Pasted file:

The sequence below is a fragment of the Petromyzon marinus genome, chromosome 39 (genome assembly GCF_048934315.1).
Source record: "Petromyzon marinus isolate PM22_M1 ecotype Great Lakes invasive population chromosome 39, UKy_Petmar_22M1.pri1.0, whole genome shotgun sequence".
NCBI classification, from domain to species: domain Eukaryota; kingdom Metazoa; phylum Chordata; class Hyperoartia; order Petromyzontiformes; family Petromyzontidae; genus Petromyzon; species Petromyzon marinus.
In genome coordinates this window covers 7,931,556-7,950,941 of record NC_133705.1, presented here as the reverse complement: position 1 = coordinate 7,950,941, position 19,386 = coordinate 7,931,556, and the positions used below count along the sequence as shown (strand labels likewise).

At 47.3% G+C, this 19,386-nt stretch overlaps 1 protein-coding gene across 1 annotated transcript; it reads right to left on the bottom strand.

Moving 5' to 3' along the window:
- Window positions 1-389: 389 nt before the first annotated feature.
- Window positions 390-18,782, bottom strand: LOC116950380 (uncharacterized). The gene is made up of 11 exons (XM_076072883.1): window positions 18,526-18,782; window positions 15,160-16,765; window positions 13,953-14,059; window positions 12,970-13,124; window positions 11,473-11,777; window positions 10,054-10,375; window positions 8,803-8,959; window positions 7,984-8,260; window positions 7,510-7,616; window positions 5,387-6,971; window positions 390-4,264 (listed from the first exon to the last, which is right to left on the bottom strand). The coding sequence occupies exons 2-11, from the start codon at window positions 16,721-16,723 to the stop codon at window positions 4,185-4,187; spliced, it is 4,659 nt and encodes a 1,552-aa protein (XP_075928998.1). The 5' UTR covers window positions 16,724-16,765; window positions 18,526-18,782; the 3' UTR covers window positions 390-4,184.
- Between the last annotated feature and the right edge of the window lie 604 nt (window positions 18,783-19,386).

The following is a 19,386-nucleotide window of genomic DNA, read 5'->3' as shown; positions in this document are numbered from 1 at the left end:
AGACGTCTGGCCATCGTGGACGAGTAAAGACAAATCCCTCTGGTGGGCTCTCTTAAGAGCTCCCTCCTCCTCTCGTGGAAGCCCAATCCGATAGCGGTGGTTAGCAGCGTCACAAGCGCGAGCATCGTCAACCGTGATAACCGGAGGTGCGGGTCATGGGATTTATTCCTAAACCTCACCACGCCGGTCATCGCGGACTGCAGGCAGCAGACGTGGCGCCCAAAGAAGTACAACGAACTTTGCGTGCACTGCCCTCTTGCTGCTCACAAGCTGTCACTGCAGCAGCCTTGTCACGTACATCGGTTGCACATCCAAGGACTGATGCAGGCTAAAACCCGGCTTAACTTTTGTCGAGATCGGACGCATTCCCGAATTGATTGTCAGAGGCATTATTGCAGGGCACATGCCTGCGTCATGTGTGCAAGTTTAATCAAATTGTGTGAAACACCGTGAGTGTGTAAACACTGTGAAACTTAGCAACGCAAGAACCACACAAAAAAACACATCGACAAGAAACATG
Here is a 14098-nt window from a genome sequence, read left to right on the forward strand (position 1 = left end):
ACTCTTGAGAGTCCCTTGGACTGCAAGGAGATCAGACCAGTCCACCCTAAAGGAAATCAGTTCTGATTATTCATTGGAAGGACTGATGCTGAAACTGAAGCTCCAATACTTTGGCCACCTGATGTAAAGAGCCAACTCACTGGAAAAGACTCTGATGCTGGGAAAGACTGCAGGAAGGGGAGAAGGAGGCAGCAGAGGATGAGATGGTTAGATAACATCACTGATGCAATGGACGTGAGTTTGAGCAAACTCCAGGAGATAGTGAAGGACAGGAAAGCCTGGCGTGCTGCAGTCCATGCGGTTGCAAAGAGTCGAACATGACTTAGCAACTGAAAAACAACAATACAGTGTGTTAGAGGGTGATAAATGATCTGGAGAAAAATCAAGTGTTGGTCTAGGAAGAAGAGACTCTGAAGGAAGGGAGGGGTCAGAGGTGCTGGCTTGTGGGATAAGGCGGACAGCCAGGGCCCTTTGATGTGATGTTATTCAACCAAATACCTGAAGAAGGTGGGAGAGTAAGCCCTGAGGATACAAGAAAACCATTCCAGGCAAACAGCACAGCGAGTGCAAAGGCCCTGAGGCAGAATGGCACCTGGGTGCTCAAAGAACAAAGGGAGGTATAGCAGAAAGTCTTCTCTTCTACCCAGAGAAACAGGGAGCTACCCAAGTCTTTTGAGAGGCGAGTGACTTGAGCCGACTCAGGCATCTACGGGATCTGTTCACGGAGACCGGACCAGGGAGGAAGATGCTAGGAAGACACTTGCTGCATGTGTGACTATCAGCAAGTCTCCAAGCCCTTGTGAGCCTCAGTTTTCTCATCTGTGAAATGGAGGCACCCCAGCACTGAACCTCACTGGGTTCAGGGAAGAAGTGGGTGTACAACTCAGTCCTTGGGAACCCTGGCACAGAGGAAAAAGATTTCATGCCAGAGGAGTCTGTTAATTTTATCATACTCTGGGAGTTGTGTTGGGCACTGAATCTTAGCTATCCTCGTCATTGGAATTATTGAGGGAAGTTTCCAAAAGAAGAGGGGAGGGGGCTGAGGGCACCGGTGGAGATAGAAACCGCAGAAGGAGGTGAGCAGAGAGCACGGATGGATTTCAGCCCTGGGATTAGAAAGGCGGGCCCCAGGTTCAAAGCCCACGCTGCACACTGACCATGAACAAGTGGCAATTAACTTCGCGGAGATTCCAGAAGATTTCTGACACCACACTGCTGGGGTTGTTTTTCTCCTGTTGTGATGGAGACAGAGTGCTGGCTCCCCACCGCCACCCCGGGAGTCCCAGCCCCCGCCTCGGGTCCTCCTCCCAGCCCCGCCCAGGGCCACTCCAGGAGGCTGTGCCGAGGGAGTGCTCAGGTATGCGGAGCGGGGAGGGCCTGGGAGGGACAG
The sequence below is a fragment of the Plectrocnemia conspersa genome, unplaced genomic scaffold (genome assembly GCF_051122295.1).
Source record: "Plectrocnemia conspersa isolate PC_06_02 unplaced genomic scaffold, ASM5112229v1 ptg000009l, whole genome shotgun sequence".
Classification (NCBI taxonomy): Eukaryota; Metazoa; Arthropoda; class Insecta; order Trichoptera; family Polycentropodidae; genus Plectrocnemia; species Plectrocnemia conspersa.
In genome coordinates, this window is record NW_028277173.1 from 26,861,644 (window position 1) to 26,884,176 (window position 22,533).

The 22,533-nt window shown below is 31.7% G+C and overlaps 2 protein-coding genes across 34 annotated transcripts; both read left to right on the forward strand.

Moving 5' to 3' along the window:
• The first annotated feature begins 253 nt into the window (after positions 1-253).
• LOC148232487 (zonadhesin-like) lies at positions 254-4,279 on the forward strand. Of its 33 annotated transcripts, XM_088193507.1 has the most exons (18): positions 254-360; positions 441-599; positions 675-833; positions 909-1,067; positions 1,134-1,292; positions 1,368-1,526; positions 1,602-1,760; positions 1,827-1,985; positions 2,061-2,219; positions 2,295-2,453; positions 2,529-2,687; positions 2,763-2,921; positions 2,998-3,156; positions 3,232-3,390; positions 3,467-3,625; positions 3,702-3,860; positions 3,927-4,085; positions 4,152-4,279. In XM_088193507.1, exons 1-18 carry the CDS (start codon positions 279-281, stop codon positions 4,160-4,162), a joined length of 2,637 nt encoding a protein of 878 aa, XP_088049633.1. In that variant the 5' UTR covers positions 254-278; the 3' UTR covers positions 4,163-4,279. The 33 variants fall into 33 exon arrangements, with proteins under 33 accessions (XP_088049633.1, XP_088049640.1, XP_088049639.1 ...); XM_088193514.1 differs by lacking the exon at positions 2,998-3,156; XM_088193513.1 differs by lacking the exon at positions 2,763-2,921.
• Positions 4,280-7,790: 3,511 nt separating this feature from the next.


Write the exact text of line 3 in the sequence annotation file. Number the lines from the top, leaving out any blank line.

NCBI classification, from domain to species: domain Eukaryota; kingdom Metazoa; phylum Chordata; class Hyperoartia; order Petromyzontiformes; family Petromyzontidae; genus Petromyzon; species Petromyzon marinus.